The American Oil & Gas Reporter
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November 1, 2011 Ernest J. Moniz, Director, MIT Energy Initiative Reproduced for the Massachusetts Institute of Technology with permission from The American Oil & Gas Reporter
CAMBRIDGE, MA.– Natural gas is finding its place at the heart of the energy discussion. The remarkable speed and scale of developing shale resource plays has heightened awareness of natural gas as a key component of U.S. energy supply, lowered prices well below recent expectations, and is leading to significant opportunities for increased gas demand.
An MIT study, The Future of Natural Gas, looks at the economics and uncertainty of supply, and the role of natural gas in the overall energy system, especially in the context of constraints on greenhouse gas emissions.
Shale gas development has increased substantially assessments of the amount of resources that can be produced in North America at relatively modest cost. Consequently, the role of natural gas is likely to continue to expand, and its relative importance is likely to increase with tighter regulatory controls on greenhouse gas emissions.
In a carbon-constrained world, a level playing field–a carbon dioxide emissions price for all fuels without subsidies or preferential policy treatment–would maximize the value of the large U.S. natural gas resource base. While there are challenges, natural gas–the least carbon-intensive fossil fuel–can play an important role as the "bridge" to a low-carbon energy future.
Although the conventional global natural gas resource base is large, it is geographically concentrated. Excluding estimates of shale resources outside North America, about 70 percent of all gas resources are located in Russia, the Middle East and North America. By some measures, this makes global gas resources even more geographically concentrated than oil. It also means that political considerations and individual country depletion policies play at least as big a role in global gas resource development as geology and economics.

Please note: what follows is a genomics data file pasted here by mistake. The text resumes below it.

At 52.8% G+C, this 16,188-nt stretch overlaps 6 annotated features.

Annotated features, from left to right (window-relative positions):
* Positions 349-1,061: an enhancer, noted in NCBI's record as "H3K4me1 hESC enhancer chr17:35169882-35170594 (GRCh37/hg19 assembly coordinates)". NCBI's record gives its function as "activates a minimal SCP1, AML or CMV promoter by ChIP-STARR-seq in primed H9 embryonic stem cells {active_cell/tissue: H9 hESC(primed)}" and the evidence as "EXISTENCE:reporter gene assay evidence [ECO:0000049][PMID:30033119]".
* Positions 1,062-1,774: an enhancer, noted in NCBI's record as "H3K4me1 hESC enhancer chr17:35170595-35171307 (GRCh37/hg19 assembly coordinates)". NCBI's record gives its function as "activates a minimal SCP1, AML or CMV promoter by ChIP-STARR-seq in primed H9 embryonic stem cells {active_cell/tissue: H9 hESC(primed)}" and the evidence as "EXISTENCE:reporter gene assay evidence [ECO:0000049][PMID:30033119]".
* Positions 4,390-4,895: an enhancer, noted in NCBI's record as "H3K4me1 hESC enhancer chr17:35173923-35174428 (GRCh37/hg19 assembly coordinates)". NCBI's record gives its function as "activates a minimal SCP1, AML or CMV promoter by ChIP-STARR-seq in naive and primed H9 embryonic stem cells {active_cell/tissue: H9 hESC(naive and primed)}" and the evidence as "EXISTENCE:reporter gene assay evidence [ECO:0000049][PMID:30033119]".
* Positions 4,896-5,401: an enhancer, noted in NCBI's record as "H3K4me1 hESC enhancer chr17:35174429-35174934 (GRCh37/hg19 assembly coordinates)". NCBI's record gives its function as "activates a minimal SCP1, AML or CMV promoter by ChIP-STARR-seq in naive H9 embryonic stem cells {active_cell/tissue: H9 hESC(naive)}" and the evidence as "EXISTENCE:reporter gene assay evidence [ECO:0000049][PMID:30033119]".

The United States and Russia are the world's dominant gas producers, but other producing countries also are experiencing significant growth rates, leading to expanding gas markets and increasing global cross-border gas trading. Global gas production rose from 74 trillion cubic feet in 1990 to 105 Tcf in 2009, which is almost twice the growth rate of global oil production during the same period. Much of this growth has been driven by the rapid expansion of production in areas that were historically not major producers.
Figure 1 depicts global natural gas supply curves that quantify the price required at the point of export to enable the economic development of a given volume of gas. Much of the global gas resource can be developed at relatively low prices at the point of export. For example, the mean estimate is that 4,000 trillion cubic feet of gas can be developed at or below $2.00/MMBtu, with 9,000 Tcf available at or below $4.00/MMBtu.
Although these certainly are very large volumes of low-cost gas, a large portion is geographically isolated from major consuming markets. The cost of transporting gas using either long-haul pipelines or liquefied natural gas terminals is much higher than oil. That means gas that can be developed economically at the export point at less than $2.00/MMBtu may well require an added $3.00-5.00/MMBtu in transportation cost. These high transportation costs are a significant factor in the evolution of the global gas market, and have a material impact on the future availability and price of natural gas supply.
Global Supply Cost Curve with Uncertainty (2007 Cost Base)
The natural gas supply landscape in the United States has changed greatly over the past five years, and the driving force has been rapid production growth in shale plays (Figure 2). The proportion of total U.S. gas production from shale resources grew from less than 1 percent in 2000 to 20 percent in 2010, and is expected to reach 25 percent by the end of this year. Such growth rates would be remarkable in any context, but in the United States–the world's largest gas consuming market–it rep- resents a true paradigm shift, allowing the United States to over-take Russia as the world's largest producer.
Lower-48 Annual Gross Gas Production